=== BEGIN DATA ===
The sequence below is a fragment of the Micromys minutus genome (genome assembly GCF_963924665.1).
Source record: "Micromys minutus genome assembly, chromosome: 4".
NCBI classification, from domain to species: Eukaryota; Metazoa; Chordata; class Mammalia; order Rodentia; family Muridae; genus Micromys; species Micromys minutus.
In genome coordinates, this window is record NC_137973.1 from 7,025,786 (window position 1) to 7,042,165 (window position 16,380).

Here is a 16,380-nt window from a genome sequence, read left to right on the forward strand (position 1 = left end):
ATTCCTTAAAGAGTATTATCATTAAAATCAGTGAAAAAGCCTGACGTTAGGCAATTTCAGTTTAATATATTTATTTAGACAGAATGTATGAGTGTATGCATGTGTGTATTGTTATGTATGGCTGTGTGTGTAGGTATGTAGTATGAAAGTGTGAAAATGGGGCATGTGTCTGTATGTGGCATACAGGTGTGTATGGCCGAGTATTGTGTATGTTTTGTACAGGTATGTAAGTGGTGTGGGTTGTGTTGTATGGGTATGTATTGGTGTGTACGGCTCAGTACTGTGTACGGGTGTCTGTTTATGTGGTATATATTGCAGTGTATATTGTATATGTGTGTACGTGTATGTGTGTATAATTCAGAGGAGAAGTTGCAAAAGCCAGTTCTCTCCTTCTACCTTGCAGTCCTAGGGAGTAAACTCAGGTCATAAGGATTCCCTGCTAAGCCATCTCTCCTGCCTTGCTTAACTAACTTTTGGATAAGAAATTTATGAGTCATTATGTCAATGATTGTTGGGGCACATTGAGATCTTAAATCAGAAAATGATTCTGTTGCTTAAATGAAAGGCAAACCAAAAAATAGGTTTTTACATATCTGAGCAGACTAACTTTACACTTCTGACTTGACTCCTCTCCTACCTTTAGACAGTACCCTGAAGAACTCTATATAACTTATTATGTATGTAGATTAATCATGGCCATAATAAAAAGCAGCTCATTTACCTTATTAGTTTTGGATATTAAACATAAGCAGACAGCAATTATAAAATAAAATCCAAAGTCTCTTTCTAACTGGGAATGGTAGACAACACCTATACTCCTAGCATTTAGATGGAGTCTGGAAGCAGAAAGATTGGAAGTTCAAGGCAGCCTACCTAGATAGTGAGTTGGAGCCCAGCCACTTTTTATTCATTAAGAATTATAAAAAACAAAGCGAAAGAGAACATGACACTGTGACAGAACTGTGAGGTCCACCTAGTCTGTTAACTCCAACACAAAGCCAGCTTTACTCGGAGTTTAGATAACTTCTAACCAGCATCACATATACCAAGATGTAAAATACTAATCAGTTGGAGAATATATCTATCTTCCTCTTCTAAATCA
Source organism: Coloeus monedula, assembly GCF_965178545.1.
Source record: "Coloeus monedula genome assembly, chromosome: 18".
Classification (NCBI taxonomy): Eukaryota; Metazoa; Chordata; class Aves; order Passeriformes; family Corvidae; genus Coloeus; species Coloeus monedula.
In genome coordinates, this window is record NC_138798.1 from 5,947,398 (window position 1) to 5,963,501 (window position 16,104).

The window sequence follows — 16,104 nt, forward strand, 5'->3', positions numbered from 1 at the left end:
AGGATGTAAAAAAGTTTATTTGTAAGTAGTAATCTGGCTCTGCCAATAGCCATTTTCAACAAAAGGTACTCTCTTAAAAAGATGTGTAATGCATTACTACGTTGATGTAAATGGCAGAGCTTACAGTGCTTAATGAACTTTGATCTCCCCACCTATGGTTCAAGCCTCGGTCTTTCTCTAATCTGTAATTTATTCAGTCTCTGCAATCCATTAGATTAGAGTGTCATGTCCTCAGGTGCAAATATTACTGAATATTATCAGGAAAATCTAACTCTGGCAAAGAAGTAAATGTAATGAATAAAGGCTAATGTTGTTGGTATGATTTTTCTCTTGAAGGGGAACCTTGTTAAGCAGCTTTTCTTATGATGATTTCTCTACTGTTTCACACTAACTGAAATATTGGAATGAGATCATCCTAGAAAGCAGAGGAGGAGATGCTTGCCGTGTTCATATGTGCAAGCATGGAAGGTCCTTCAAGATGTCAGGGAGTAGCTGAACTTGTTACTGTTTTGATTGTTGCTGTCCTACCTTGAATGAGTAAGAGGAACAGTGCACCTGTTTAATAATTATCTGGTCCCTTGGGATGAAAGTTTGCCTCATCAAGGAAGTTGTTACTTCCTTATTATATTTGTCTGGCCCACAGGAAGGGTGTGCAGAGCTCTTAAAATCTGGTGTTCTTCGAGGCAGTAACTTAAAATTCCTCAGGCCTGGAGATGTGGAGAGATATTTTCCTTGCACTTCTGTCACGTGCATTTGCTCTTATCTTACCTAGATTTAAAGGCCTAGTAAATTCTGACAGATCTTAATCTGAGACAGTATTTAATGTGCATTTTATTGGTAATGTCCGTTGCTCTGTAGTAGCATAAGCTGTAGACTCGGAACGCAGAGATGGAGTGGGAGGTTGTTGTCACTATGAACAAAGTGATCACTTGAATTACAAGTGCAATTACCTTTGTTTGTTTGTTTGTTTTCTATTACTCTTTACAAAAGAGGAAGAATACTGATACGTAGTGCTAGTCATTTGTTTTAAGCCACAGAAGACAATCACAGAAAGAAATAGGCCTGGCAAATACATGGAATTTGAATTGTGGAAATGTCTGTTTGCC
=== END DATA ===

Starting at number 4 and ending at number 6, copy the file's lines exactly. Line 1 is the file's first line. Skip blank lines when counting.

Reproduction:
In genome coordinates, this window is record NC_137973.1 from 7,025,786 (window position 1) to 7,042,165 (window position 16,380).

Here is a 16,380-nt window from a genome sequence, read left to right on the forward strand (position 1 = left end):
ATTCCTTAAAGAGTATTATCATTAAAATCAGTGAAAAAGCCTGACGTTAGGCAATTTCAGTTTAATATATTTATTTAGACAGAATGTATGAGTGTATGCATGTGTGTATTGTTATGTATGGCTGTGTGTGTAGGTATGTAGTATGAAAGTGTGAAAATGGGGCATGTGTCTGTATGTGGCATACAGGTGTGTATGGCCGAGTATTGTGTATGTTTTGTACAGGTATGTAAGTGGTGTGGGTTGTGTTGTATGGGTATGTATTGGTGTGTACGGCTCAGTACTGTGTACGGGTGTCTGTTTATGTGGTATATATTGCAGTGTATATTGTATATGTGTGTACGTGTATGTGTGTATAATTCAGAGGAGAAGTTGCAAAAGCCAGTTCTCTCCTTCTACCTTGCAGTCCTAGGGAGTAAACTCAGGTCATAAGGATTCCCTGCTAAGCCATCTCTCCTGCCTTGCTTAACTAACTTTTGGATAAGAAATTTATGAGTCATTATGTCAATGATTGTTGGGGCACATTGAGATCTTAAATCAGAAAATGATTCTGTTGCTTAAATGAAAGGCAAACCAAAAAATAGGTTTTTACATATCTGAGCAGACTAACTTTACACTTCTGACTTGACTCCTCTCCTACCTTTAGACAGTACCCTGAAGAACTCTATATAACTTATTATGTATGTAGATTAATCATGGCCATAATAAAAAGCAGCTCATTTACCTTATTAGTTTTGGATATTAAACATAAGCAGACAGCAATTATAAAATAAAATCCAAAGTCTCTTTCTAACTGGGAATGGTAGACAACACCTATACTCCTAGCATTTAGATGGAGTCTGGAAGCAGAAAGATTGGAAGTTCAAGGCAGCCTACCTAGATAGTGAGTTGGAGCCCAGCCACTTTTTATTCATTAAGAATTATAAAAAACAAAGCGAAAGAGAACATGACACTGTGACAGAACTGTGAGGTCCACCTAGTCTGTTAACTCCAACACAAAGCCAGCTTTACTCGGAGTTTAGATAACTTCTAACCAGCATCACATATACCAAGATGTAAAATACTAATCAGTTGGAGAATATATCTATCTTCCTCTTCTAAATCA